Colonel Chris Hadfield has spent decades training as an astronaut and has logged nearly 4000 hours in space. During this time he has broken into a Space Station with a Swiss army knife, disposed of a live snake while piloting a plane, and been temporarily blinded while clinging to the exterior of an orbiting spacecraft. The secret to Col. Hadfield’s success-and survival-is an unconventional philosophy he learned at NASA: prepare for the worst-and enjoy every moment of it.
In An Astronaut’s Guide to Life on Earth, Col. Hadfield takes readers deep into his years of training and space exploration to show how to make the impossible possible. Through eye-opening, entertaining stories filled with the adrenaline of launch, the mesmerizing wonder of spacewalks, and the measured, calm responses mandated by crises, he explains how conventional wisdom can get in the way of achievement-and happiness. His own extraordinary education in space has taught him some counterintuitive lessons: don’t visualize success, do care what others think, and always sweat the small stuff.
You might never be able to build a robot, pilot a spacecraft, make a music video or perform basic surgery in zero gravity like Col. Hadfield. But his vivid and refreshing insights will teach you how to think like an astronaut, and will change, completely, the way you view life on Earth-especially your own.
Bestseller – The New York Times
Bestseller – Los Angeles Times
#1 Bestseller – The Globe and Mail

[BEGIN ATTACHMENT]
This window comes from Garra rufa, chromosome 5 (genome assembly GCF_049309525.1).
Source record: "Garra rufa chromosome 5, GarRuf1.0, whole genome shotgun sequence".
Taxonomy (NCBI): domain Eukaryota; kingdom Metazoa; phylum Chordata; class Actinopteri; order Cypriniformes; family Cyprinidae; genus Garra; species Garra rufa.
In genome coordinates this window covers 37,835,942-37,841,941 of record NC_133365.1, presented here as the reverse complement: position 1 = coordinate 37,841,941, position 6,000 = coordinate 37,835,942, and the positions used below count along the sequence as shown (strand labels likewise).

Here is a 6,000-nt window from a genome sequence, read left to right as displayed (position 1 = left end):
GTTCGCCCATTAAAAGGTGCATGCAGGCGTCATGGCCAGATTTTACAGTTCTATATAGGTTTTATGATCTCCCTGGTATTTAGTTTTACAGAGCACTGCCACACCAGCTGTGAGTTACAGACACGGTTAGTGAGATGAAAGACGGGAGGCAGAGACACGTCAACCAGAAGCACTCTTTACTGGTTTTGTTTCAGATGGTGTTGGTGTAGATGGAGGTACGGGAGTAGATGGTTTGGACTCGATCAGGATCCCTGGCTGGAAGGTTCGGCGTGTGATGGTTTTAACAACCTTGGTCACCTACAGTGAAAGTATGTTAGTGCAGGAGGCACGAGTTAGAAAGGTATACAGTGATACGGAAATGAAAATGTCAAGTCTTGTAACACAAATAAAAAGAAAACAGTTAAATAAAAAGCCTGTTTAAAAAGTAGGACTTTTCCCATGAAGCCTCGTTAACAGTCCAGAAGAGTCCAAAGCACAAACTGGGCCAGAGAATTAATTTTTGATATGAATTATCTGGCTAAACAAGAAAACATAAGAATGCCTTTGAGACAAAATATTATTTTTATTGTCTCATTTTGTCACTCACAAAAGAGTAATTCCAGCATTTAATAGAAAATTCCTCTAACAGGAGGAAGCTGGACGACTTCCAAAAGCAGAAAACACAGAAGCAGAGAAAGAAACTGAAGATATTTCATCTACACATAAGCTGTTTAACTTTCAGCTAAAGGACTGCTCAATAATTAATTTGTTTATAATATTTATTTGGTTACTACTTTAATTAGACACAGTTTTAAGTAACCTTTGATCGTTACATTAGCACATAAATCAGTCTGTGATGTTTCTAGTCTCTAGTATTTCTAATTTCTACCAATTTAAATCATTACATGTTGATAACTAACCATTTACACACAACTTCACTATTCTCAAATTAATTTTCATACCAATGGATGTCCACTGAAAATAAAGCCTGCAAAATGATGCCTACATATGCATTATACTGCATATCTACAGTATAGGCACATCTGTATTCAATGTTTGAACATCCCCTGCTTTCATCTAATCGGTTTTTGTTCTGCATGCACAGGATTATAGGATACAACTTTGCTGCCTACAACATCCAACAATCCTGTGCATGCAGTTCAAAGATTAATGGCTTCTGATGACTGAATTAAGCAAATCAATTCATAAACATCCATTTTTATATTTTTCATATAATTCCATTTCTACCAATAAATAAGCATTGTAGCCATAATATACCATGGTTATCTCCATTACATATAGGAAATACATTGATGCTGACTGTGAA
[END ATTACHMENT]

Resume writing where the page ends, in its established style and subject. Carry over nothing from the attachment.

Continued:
Book of the Year Selection – Slate
Winner – CBA Libris Non-Fiction Book of the Year
Astronaut Chris Hadfield’s cover of Bowie’s “Space Oddity” is thought-provoking, visually fascinating, and absolutely worth watching—but it’s far more than just a great cover of a classic song. It’s an inherently human video because it demonstrates the fundamental truth that we are a species of storytellers—and that we remain so whether or not we’re on Earth.
– Ars Technica
A page-turning memoir of life as a decorated astronaut.
– Kirkus Reviews
The vacuum of space is unforgiving and brutal. Life on earth isn’t easy, either. Mr. Hadfield has genuinely and refreshingly increased our understanding of how to thrive in both places.
– Adam Savage, in The Wall Street Journal
Lessons from his new book, An Astronauts Guide to Life on Earth, are so inspiring that it's hard to decide which one to tell you about.
– USA Today
Hadfield proves himself to be not only a fierce explorer of the universe, but also a deeply thoughtful explorer of the human condition, capable of articulating those most universal of inquiries in simple yet profound language....The book itself is absolutely spectacular.
– Brain Pickings
Riveting, dramatic and intensely engrossing, Hadfield's engaging style as a writer puts you right alongside this almost absurdly compelling gentleman as he climbs the ladder from Canadian fighter pilot through two space shuttle missions and, ultimately, his serving as commander of the ISS.
– The Huntington Beach Independent
Chris Hadfield is one of the most seasoned and accomplished astronauts in the world. In May, Hadfield returned to Earth after serving as Commander of the International Space Station, where he and his crew lived for six months (it was his third trip). The top graduate of the U.S. Air Force test pilot school in 1988 and U.S. Navy test pilot of the year in 1991, Hadfield was selected to be an astronaut in 1992. He served as Director of NASA Operations in Star City, Russia from 2001-2003, Chief of Robotics at the Johnson Space Center in Houston from 2003-2006 and Chief of International Space Station Operations there from 2006-2008. The former President of the Association of Space Explorers (2007-2011), Hadfield is also a fully qualified flight engineer cosmonaut, is fluent in Russian, and is designated a "specialist" on all Space Station systems, meaning that he has earned the highest qualification level possible for every imaginable task onboard.
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